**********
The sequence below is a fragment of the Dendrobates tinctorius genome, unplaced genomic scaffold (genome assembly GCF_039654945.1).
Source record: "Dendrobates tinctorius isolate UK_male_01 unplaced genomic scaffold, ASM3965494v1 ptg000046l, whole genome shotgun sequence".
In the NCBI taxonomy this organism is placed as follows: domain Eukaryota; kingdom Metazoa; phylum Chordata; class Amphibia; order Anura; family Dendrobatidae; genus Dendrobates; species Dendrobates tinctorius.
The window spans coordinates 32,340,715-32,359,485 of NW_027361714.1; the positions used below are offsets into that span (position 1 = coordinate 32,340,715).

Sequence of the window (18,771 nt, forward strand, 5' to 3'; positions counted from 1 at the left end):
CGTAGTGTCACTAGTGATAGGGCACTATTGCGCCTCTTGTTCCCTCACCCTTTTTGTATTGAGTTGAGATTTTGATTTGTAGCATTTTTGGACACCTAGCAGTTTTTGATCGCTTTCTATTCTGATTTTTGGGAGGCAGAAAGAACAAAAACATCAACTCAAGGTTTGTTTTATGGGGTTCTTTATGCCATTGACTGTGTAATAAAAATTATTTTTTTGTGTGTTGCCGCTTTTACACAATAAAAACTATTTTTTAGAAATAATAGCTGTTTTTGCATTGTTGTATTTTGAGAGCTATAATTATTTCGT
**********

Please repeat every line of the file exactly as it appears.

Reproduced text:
The sequence below is a fragment of the Dendrobates tinctorius genome, unplaced genomic scaffold (genome assembly GCF_039654945.1).
Source record: "Dendrobates tinctorius isolate UK_male_01 unplaced genomic scaffold, ASM3965494v1 ptg000046l, whole genome shotgun sequence".
In the NCBI taxonomy this organism is placed as follows: domain Eukaryota; kingdom Metazoa; phylum Chordata; class Amphibia; order Anura; family Dendrobatidae; genus Dendrobates; species Dendrobates tinctorius.
The window spans coordinates 32,340,715-32,359,485 of NW_027361714.1; the positions used below are offsets into that span (position 1 = coordinate 32,340,715).

Sequence of the window (18,771 nt, forward strand, 5' to 3'; positions counted from 1 at the left end):
CGTAGTGTCACTAGTGATAGGGCACTATTGCGCCTCTTGTTCCCTCACCCTTTTTGTATTGAGTTGAGATTTTGATTTGTAGCATTTTTGGACACCTAGCAGTTTTTGATCGCTTTCTATTCTGATTTTTGGGAGGCAGAAAGAACAAAAACATCAACTCAAGGTTTGTTTTATGGGGTTCTTTATGCCATTGACTGTGTAATAAAAATTATTTTTTTGTGTGTTGCCGCTTTTACACAATAAAAACTATTTTTTAGAAATAATAGCTGTTTTTGCATTGTTGTATTTTGAGAGCTATAATTATTTCGT